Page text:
What Are the Different Types of Educational Placements?
Educational placement options include the general education setting, special education placement, self-contained educational placement, and out-of-district placement. It is helpful to understand the types of placements that exist and how they work so that you can better participate in your team’s discussion. The intent of IDEA and its accompanying LRE requirements is that a student should participate in the general education environment as much as is possible without interfering with that student’s ability to access a free appropriate public education (FAPE). Each of the following four types of special education placements has its supporters and critics. However, the most important thing is determining what is best for your child, keeping in mind that it may change over time.
While it is important to be familiar with the following terms, it is essential to remember that discussion regarding educational placement is the final step in the IEP development process, and educational placement is a team decision.
In the general education setting (also known as “inclusion class” or “mainstream placement”), a student is in a regular class with their grade-level peers. In this scenario, the general and special education teacher should work together to develop accommodations and modifications to provide the student with access to the general education curriculum. While in the general education setting, the student may receive instruction from the general or special education teacher or may receive assistance from a paraprofessional if designated in the IEP.
When a general education placement is the best match for a student’s needs, the student participates in a more complex, natural setting that affords almost continuous opportunities for generalization—that is, applying new skills to different people, environments, and settings—which is critical for students with autism. When appropriate, related services such as OT, PT, and SLP may be provided. These services will be determined by the IEP team and documented in the IEP.
Students whose educational needs cannot be adequately met in the general education setting may require specialized attention in a more controlled setting. In such a case, students complete grade-level work in targeted subject areas in a setting frequently called the Resource Room. In the Resource Room, a special education teacher works with a small group of students and utilizes instructional methods that will foster meaningful progress for those students. Related services may be provided in the Resource Room setting or a different room outside of the general education environment. Different students require different amounts of time in the Resource Room, and the IEP will designate what percentage of a student’s school day should be in the Resource Room and what percentage in General Education.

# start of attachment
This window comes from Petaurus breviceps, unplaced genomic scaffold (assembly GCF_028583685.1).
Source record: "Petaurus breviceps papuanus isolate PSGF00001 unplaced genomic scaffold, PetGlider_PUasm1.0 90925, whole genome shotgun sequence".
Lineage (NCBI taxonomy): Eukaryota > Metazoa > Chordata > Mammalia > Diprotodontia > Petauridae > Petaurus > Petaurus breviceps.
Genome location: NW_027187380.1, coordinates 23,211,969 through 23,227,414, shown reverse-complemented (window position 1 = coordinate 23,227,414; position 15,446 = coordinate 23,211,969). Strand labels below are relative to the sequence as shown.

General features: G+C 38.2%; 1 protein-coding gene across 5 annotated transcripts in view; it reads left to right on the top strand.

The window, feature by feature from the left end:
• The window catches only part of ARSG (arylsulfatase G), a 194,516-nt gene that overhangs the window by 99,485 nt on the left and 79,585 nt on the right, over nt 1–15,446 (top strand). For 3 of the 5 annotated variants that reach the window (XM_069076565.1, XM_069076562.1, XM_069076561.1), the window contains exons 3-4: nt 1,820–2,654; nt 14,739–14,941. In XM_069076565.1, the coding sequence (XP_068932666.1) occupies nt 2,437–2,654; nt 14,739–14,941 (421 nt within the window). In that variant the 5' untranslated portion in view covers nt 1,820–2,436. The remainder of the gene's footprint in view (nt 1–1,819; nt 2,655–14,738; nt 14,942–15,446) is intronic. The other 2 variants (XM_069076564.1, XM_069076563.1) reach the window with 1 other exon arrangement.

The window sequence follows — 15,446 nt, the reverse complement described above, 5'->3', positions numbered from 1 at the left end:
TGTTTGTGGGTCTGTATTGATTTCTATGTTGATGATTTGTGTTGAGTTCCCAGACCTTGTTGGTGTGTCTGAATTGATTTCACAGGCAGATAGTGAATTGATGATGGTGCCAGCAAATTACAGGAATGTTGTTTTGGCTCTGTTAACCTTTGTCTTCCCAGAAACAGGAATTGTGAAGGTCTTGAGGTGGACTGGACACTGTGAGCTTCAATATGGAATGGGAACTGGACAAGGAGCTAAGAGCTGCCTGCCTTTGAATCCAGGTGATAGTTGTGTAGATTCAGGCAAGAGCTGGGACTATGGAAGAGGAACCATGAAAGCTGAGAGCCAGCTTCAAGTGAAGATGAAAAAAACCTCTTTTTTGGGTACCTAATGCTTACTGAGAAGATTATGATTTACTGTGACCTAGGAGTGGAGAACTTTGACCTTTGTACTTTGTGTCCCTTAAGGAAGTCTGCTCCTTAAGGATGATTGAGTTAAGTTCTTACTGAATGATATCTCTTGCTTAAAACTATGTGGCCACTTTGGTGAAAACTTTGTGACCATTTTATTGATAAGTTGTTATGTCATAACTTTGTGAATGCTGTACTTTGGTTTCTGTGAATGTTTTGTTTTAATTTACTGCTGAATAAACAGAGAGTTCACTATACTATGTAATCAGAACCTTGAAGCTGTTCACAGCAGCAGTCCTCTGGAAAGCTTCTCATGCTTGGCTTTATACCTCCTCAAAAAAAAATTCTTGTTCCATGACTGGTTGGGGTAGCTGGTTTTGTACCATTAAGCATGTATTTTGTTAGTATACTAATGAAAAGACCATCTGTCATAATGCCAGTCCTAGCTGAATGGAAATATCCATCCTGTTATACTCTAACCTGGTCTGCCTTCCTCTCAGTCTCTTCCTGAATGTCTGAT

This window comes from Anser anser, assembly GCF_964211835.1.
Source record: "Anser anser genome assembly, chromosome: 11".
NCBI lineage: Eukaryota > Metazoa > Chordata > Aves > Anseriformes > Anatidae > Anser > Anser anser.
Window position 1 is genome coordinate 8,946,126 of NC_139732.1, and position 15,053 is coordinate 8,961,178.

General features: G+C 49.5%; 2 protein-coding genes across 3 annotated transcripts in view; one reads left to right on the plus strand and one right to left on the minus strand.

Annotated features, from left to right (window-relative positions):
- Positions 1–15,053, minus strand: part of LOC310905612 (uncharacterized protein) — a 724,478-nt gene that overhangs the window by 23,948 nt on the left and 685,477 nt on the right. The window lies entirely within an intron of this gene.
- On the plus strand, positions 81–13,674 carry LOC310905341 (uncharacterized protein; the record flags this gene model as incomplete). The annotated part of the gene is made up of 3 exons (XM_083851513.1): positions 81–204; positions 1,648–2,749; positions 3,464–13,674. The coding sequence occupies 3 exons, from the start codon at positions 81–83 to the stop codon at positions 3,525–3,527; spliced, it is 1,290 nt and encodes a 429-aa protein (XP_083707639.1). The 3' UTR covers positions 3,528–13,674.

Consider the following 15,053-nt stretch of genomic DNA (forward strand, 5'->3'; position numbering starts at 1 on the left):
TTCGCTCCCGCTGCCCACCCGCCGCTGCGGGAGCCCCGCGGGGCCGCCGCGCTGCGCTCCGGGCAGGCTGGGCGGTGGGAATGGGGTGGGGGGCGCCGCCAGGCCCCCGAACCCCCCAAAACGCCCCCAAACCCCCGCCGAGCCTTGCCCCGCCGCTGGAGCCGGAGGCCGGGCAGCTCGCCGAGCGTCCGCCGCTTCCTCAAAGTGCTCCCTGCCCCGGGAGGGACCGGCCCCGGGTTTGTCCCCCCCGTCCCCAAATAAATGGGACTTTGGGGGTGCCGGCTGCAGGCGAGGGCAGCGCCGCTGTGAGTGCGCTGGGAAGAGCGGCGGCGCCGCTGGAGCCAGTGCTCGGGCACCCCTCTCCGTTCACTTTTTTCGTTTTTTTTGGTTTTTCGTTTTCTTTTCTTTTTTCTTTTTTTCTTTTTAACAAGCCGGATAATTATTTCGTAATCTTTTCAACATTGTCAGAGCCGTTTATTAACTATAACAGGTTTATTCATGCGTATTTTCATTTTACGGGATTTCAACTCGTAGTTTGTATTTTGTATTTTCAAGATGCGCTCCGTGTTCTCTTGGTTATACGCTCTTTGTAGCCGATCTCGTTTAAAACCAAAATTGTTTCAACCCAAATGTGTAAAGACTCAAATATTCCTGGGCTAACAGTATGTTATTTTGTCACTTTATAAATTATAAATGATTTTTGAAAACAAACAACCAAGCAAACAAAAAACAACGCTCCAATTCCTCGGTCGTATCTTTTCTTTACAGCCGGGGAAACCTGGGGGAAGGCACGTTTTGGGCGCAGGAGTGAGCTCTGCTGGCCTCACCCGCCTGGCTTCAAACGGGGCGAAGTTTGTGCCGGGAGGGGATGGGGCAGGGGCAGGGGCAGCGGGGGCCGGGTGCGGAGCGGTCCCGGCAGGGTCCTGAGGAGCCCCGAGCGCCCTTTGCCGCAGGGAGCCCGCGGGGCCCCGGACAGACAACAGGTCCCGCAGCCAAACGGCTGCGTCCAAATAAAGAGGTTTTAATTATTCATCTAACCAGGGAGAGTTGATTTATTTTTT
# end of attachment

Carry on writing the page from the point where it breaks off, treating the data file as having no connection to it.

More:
Placement in a self-contained classroom means that the student is removed from the general education population for all academic subjects to work in a small, controlled setting with a special education teacher and paraprofessionals. Students in a self-contained class work at various academic levels with different textbooks and curricula, using a variety of research based teaching strategies and materials. While some students continue to access some general education settings (e.g., lunchroom, recess, and/or special classes like art, music, and library), other students are “100% self-contained,” meaning that they are never, or very rarely, included in the general education setting. Some self-contained educational placements require a student to go to a school outside your neighborhood.
For a student who has autism and whose team has determined partial inclusion in settings that include so-called “specials” and recess, the inclusion must be carefully planned. For example, the lunchroom is one of the most problematic settings in the school for many students with autism due to their primary impairment in social skills. Therefore, occasions when they may be included for social participation need as much planning and support as might be required for inclusion in an academic period of the school day.
While a self-contained educational placement may require a student to go to a school outside your neighborhood, an out-of-district educational placement places a student in a specialized school specifically designed to address targeted areas: specific disability groups, special types of learning needs, special behavioral or emotional needs, and/or some combination of these. When an out-of-district placement is the best match for a student, that student typically has access to highly specialized educational programming in the presence of structure, routine, and consistency. However, similar to a self-contained educational placement, generalization must be carefully considered and access to the “general” population by the school can be limited or nonexistent.